Butter that brought fat profits to the mud huts of Ghana
How did a women's co-operative manage to grab a share of the £2.4bn global cosmetics industry?
After two decades of being mocked as the "toothless one", Habiba Alhassan used her first earnings this week to buy a set of dentures.
Until a year ago, the £130 price of the false teeth would have been only a dream for a woman such as Mrs. Alhassan, who scratched a living as a hawker selling cheap goods in the arid savannah of northern
But a mixture of arduous labour under the blistering sun and insatiable demand in the developed world for plant-based beauty products, has transformed Mrs. Alhassan and 30 other women into a band of steely entrepreneurs with a lucrative toehold in a £2bn global cosmetics industry.
Pounding golf ball-sized shea nuts with her comrades in the "Pagsum" or Ideal Woman Shea Butter Producers and Pickers Association, Mrs. Alhassan said: "Our butter goes from our village to
From their production base in the mud-hut
Their success is largely due to a dramatic rise in demand in the developed world for what they call pikahali, the vitamin E-rich cream with the appearance of clotted cream and the smell of the savannah that is extracted during a back-breaking, 25-stage, three-day process.
For centuries, women across west Africa have picked the green fruit of the shea nut tree – a leafy giant of the bush similar to the walnut tree – and processed it into an unguent with a bewildering multiplicity of traditional uses, from healing the navel of a new-born child to cooking daily stews of yam. In the dark days of the region's civil wars, some guerrilla groups believed a thick application to the skin would deflect bullets.
But as cosmetics companies jostle for position in the lucrative market for natural beauty products and try to source ethically sound products for an ever more eco-aware consumer base, this labour-intensive product sold until recently for pennies in the street markets of countries from Senegal to Burkina Faso to Ghana to Nigeria has become big business.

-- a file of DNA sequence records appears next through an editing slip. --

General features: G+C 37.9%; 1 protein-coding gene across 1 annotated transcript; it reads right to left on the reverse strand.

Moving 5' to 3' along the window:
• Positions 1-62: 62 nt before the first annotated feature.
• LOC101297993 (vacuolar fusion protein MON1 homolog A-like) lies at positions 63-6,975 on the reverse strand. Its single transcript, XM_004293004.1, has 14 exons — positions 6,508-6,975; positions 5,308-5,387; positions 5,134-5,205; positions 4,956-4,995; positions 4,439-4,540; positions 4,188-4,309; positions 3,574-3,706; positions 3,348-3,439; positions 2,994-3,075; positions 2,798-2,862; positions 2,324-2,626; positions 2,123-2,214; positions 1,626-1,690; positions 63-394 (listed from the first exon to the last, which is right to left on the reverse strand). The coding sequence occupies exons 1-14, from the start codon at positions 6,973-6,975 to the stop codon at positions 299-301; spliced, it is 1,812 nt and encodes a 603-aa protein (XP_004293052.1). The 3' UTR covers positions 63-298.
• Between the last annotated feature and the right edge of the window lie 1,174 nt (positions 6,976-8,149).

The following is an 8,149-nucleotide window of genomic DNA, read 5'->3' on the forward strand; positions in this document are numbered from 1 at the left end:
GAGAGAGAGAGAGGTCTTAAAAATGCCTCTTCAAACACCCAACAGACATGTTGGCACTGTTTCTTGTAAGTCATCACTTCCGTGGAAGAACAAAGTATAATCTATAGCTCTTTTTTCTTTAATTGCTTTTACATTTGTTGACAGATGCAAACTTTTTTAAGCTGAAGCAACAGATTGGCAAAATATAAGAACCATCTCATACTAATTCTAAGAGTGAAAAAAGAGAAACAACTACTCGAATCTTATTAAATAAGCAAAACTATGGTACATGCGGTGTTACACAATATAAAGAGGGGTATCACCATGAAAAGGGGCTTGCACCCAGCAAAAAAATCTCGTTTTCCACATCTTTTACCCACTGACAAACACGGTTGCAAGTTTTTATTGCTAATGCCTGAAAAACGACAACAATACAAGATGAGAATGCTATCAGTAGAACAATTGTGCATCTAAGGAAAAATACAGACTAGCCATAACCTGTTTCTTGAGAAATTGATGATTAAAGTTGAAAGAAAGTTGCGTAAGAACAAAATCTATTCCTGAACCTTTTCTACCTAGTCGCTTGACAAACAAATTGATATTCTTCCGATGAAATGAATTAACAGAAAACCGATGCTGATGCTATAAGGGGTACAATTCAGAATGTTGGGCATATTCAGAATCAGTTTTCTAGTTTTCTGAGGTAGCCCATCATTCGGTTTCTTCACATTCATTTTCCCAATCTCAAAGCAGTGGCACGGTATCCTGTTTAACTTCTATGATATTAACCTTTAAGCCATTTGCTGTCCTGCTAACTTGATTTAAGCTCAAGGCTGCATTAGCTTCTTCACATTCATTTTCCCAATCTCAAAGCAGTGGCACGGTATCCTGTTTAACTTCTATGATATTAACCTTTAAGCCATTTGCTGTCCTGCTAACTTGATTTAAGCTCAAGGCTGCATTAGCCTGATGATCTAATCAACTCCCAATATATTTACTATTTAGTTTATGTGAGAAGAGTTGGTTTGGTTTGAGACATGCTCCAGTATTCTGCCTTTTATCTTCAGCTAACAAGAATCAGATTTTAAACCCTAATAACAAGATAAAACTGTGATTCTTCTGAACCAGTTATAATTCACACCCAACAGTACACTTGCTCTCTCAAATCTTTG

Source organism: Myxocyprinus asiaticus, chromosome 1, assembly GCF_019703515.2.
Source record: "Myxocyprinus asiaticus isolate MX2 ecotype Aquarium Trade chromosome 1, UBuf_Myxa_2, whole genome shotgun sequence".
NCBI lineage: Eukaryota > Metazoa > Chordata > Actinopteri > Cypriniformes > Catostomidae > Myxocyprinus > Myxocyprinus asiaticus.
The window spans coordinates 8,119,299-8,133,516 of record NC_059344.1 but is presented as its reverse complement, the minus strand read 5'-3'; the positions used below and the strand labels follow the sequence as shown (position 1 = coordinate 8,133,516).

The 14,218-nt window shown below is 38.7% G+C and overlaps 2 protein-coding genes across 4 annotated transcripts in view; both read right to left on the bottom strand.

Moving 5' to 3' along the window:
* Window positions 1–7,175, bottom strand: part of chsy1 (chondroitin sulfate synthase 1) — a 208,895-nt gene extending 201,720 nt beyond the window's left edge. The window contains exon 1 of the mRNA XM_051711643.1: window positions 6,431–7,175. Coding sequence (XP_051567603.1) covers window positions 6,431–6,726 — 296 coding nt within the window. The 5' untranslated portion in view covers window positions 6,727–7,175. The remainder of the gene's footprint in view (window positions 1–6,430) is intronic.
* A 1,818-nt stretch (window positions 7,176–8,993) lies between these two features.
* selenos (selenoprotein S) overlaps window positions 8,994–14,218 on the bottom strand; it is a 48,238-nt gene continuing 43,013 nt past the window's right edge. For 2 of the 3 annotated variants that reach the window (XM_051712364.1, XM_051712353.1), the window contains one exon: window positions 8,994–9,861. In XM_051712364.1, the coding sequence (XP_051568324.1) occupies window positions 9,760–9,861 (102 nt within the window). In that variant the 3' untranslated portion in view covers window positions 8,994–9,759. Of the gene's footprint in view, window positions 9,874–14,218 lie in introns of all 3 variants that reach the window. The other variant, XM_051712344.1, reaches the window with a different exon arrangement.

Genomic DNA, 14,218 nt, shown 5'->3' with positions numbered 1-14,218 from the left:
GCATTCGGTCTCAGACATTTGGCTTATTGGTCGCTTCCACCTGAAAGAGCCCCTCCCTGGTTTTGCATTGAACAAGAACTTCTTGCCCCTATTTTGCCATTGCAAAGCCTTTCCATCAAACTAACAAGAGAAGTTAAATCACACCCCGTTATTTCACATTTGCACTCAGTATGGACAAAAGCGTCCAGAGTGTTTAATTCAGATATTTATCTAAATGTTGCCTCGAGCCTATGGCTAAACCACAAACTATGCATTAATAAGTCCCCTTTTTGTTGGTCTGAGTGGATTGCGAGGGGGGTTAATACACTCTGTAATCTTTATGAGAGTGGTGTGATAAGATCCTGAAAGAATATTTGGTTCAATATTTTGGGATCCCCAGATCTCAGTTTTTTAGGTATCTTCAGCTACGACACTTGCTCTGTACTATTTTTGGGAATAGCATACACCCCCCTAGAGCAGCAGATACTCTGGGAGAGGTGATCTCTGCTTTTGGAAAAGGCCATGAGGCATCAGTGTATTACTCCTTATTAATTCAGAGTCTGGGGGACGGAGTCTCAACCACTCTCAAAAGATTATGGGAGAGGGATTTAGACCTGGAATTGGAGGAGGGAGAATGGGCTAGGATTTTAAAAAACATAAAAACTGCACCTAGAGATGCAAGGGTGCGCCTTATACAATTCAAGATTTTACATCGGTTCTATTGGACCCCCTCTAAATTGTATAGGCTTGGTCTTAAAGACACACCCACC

Soaring cocoa prices, now about £1,500 per tonne, have also increased demand for shea butter, which can be used as a substitute for cocoa in chocolate and patisserie.
In 1994, all of west Africa made 50,000 tonnes of shea butter worth about £5m. This year, the export market will be worth £50m and
In such a context it is perhaps unsurprising that some of the women working in the co-operative, which has united the women of Sagnarigu with 25 surrounding villages to form a powerful marketing group, now refer to the shiny nuts as "brown gold".
Barely two years after they formed their co-operative, the women have gone from making a few hundred kilograms of their premium hand-made butter every month to the present 1.25 tonnes a week. The price the group receives has risen from 30p per kilogram to the £2 per kilogram paid by international buyers. One order from a Japanese cosmetics company last year gave the Sagnarigu women a windfall of £2,500, which allowed Mrs. Alhassan to get her teeth.
The industry has caused a sea change in the economic prospects and lifestyle of the co-operative members, many of them widows on the margins of northern
Rapid deforestation in the Sahel – the strip of bushy savannah that acts as a buffer between the sands of the Sahara and the rainforests of equatorial
Now the all-female work has been particularly vital to women such as Mrs. Alhassan and Adamu Amidu, whose status as widows means they lost the right to live in their former husband's home – normally reclaimed by his male relatives – and faced a life of destitution.
When asked what they dream of spending their profits on, most widows give the same answer. Mrs. Amidu, 51, said: "A house for me and my children. They can go to school. I can feed them. In return, I work for the business as hard as I can."
Pointing to a tub of fresh shea butter, another said: "For years, we have used it for everything. It cures our ills and fills our bellies. Now it is filling our pockets."
By Cahal Milmo in